Tuesday, 5 September 2017

Alfred Hitchcock

Terror is often accompanied by suspense in the unfolding of a thrilling narrative - or, to put it another way, a story which gives the reader a feeling of terror necessarily contains a certain measure of suspense. Alfred Hitchcock

Alfred Hitchcock knew how to scare people. The famous movie and TV director knew what it took to get people sufficiently engaged in a story, how to twist that engagement into fear and even terror at times. He admitted himself that this was forte, telling Newsweek back in 1956, "If I made Cinderella, the audience would immediately be looking for a body in the coach."

The way he famously built terror and fear into his movies was to build suspension, tension between a known, terrible outcome and the time left to prevent it. He knew that the ticking of the time bomb, the knowledge of where the knife was hidden, or the man behind the door were all more frightening if you could build suspense and fear.

What was not frightening, after the initial event and certainly not over time, was the even itself. The bomb goes boom. The knife slashes. The killer pounces. All of those things happen quickly, and only once. However the clock, the knife, the killer, all these things held as a threat, as a future possibility, as an intended outcome, all build fear and suspense until the climax. He himself once said, "There is no terror in the bang, only in the anticipation of it."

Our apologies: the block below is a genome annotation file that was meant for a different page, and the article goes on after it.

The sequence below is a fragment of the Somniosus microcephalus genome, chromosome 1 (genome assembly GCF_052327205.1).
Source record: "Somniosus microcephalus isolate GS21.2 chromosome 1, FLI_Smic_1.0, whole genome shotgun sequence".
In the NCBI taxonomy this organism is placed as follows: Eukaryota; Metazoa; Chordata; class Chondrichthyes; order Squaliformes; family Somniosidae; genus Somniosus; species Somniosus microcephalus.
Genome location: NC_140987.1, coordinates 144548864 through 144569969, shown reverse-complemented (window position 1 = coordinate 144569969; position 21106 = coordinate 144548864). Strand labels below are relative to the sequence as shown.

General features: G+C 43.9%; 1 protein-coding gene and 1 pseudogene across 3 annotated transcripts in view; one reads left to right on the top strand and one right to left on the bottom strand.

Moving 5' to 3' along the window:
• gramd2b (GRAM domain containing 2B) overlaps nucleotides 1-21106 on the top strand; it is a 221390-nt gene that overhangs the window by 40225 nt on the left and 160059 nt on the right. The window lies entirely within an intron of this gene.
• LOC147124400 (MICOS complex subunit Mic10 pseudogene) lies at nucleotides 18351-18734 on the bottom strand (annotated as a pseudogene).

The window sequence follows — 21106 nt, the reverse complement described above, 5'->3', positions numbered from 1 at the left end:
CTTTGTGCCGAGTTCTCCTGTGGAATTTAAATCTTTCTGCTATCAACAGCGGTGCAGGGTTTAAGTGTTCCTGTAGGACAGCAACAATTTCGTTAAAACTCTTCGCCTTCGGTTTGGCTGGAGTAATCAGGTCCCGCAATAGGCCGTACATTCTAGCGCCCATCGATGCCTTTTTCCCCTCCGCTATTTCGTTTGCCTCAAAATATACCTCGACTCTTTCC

I am, more and more these days, anticipating the end of my life. There is no terror in death, only in the anticipation of it. I am not afraid of being dead. It's the slow, agonizing process taking bits and bits more each day that is truly frightening. It's inside my head now, constantly, that one of these days the losses will reach a point where I simply cannot survive them. The question that drives the terror is "How long?" and, perhaps more importantly, "What will I go through to get there?"

This is not just fear. Living like this is its own horror film, it's own suspense, it's own kind of terror. I'm feeling like my life is directed by Alfred Hitchcock, that he is making each downward change in my body a kind of link in the chain, a link inevitably leading to death. I am not sure what is worse, the destination or the journey. Personally, I don't like this movie. I'd like to leave the theatre but I can't. I am the star of the show.

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